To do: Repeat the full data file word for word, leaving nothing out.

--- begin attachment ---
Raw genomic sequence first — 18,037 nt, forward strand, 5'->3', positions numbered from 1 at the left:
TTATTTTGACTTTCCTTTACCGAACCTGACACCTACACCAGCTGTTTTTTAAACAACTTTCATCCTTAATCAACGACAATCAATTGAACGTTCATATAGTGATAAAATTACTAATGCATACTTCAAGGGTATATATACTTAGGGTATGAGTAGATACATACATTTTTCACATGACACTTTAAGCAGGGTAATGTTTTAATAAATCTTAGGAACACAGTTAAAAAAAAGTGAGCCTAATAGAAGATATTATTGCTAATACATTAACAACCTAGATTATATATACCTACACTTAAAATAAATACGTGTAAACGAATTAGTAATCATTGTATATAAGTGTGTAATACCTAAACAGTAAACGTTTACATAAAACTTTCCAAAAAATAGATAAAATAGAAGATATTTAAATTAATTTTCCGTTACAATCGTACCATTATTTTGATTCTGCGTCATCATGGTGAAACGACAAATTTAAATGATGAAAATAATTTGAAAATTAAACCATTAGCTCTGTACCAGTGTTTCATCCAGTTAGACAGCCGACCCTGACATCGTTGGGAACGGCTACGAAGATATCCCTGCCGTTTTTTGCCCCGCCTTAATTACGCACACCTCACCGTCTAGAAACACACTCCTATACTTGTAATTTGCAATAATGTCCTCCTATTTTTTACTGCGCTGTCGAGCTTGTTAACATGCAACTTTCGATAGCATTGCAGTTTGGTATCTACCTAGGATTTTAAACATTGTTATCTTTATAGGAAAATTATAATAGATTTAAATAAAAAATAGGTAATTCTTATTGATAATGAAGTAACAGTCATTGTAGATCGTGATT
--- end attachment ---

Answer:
Raw genomic sequence first — 18,037 nt, forward strand, 5'->3', positions numbered from 1 at the left:
TTATTTTGACTTTCCTTTACCGAACCTGACACCTACACCAGCTGTTTTTTAAACAACTTTCATCCTTAATCAACGACAATCAATTGAACGTTCATATAGTGATAAAATTACTAATGCATACTTCAAGGGTATATATACTTAGGGTATGAGTAGATACATACATTTTTCACATGACACTTTAAGCAGGGTAATGTTTTAATAAATCTTAGGAACACAGTTAAAAAAAAGTGAGCCTAATAGAAGATATTATTGCTAATACATTAACAACCTAGATTATATATACCTACACTTAAAATAAATACGTGTAAACGAATTAGTAATCATTGTATATAAGTGTGTAATACCTAAACAGTAAACGTTTACATAAAACTTTCCAAAAAATAGATAAAATAGAAGATATTTAAATTAATTTTCCGTTACAATCGTACCATTATTTTGATTCTGCGTCATCATGGTGAAACGACAAATTTAAATGATGAAAATAATTTGAAAATTAAACCATTAGCTCTGTACCAGTGTTTCATCCAGTTAGACAGCCGACCCTGACATCGTTGGGAACGGCTACGAAGATATCCCTGCCGTTTTTTGCCCCGCCTTAATTACGCACACCTCACCGTCTAGAAACACACTCCTATACTTGTAATTTGCAATAATGTCCTCCTATTTTTTACTGCGCTGTCGAGCTTGTTAACATGCAACTTTCGATAGCATTGCAGTTTGGTATCTACCTAGGATTTTAAACATTGTTATCTTTATAGGAAAATTATAATAGATTTAAATAAAAAATAGGTAATTCTTATTGATAATGAAGTAACAGTCATTGTAGATCGTGATT